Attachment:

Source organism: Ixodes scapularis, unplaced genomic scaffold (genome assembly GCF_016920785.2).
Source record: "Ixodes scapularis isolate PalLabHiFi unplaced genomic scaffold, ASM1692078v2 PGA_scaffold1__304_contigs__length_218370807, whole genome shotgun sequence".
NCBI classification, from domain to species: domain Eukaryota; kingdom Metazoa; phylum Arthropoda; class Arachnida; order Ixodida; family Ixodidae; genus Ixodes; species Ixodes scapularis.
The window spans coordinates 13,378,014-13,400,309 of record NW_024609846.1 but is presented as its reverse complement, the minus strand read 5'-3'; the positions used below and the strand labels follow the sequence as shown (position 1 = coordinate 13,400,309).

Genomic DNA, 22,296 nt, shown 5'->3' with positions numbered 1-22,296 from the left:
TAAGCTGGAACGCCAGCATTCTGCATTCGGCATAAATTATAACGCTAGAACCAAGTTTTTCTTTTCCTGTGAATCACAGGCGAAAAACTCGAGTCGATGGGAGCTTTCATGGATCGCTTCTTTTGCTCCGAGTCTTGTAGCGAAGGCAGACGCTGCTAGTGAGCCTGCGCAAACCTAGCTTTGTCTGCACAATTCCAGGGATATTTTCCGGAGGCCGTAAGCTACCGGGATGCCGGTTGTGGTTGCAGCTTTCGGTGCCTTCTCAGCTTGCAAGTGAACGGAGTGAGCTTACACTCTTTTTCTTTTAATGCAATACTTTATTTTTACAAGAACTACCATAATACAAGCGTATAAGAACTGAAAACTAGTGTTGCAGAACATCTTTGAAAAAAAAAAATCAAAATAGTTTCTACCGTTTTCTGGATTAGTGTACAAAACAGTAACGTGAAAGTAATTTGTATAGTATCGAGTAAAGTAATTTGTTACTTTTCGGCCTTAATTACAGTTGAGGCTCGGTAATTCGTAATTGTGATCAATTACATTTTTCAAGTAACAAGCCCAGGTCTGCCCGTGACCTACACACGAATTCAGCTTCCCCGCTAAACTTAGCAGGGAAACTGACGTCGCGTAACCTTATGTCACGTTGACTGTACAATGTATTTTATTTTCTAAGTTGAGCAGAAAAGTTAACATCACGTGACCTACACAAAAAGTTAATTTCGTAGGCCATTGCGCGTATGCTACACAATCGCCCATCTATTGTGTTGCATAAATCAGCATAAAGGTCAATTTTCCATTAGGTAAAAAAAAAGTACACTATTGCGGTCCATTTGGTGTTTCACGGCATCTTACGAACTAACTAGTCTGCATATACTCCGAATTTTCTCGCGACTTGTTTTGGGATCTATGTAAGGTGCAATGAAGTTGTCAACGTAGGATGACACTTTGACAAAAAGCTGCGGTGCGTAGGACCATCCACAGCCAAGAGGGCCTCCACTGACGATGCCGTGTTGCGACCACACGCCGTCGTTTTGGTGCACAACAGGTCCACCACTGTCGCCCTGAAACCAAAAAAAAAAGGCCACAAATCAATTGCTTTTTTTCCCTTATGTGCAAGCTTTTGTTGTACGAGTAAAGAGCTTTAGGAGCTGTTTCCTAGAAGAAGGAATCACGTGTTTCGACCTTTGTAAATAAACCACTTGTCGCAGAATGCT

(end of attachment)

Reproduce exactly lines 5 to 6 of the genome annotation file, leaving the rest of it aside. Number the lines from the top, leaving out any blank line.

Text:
Genomic DNA, 22,296 nt, shown 5'->3' with positions numbered 1-22,296 from the left:
TAAGCTGGAACGCCAGCATTCTGCATTCGGCATAAATTATAACGCTAGAACCAAGTTTTTCTTTTCCTGTGAATCACAGGCGAAAAACTCGAGTCGATGGGAGCTTTCATGGATCGCTTCTTTTGCTCCGAGTCTTGTAGCGAAGGCAGACGCTGCTAGTGAGCCTGCGCAAACCTAGCTTTGTCTGCACAATTCCAGGGATATTTTCCGGAGGCCGTAAGCTACCGGGATGCCGGTTGTGGTTGCAGCTTTCGGTGCCTTCTCAGCTTGCAAGTGAACGGAGTGAGCTTACACTCTTTTTCTTTTAATGCAATACTTTATTTTTACAAGAACTACCATAATACAAGCGTATAAGAACTGAAAACTAGTGTTGCAGAACATCTTTGAAAAAAAAAAATCAAAATAGTTTCTACCGTTTTCTGGATTAGTGTACAAAACAGTAACGTGAAAGTAATTTGTATAGTATCGAGTAAAGTAATTTGTTACTTTTCGGCCTTAATTACAGTTGAGGCTCGGTAATTCGTAATTGTGATCAATTACATTTTTCAAGTAACAAGCCCAGGTCTGCCCGTGACCTACACACGAATTCAGCTTCCCCGCTAAACTTAGCAGGGAAACTGACGTCGCGTAACCTTATGTCACGTTGACTGTACAATGTATTTTATTTTCTAAGTTGAGCAGAAAAGTTAACATCACGTGACCTACACAAAAAGTTAATTTCGTAGGCCATTGCGCGTATGCTACACAATCGCCCATCTATTGTGTTGCATAAATCAGCATAAAGGTCAATTTTCCATTAGGTAAAAAAAAAGTACACTATTGCGGTCCATTTGGTGTTTCACGGCATCTTACGAACTAACTAGTCTGCATATACTCCGAATTTTCTCGCGACTTGTTTTGGGATCTATGTAAGGTGCAATGAAGTTGTCAACGTAGGATGACACTTTGACAAAAAGCTGCGGTGCGTAGGACCATCCACAGCCAAGAGGGCCTCCACTGACGATGCCGTGTTGCGACCACACGCCGTCGTTTTGGTGCACAACAGGTCCACCACTGTCGCCCTGAAACCAAAAAAAAAAGGCCACAAATCAATTGCTTTTTTTCCCTTATGTGCAAGCTTTTGTTGTACGAGTAAAGAGCTTTAGGAGCTGTTTCCTAGAAGAAGGAATCACGTGTTTCGACCTTTGTAAATAAACCACTTGTCGCAGAATGCT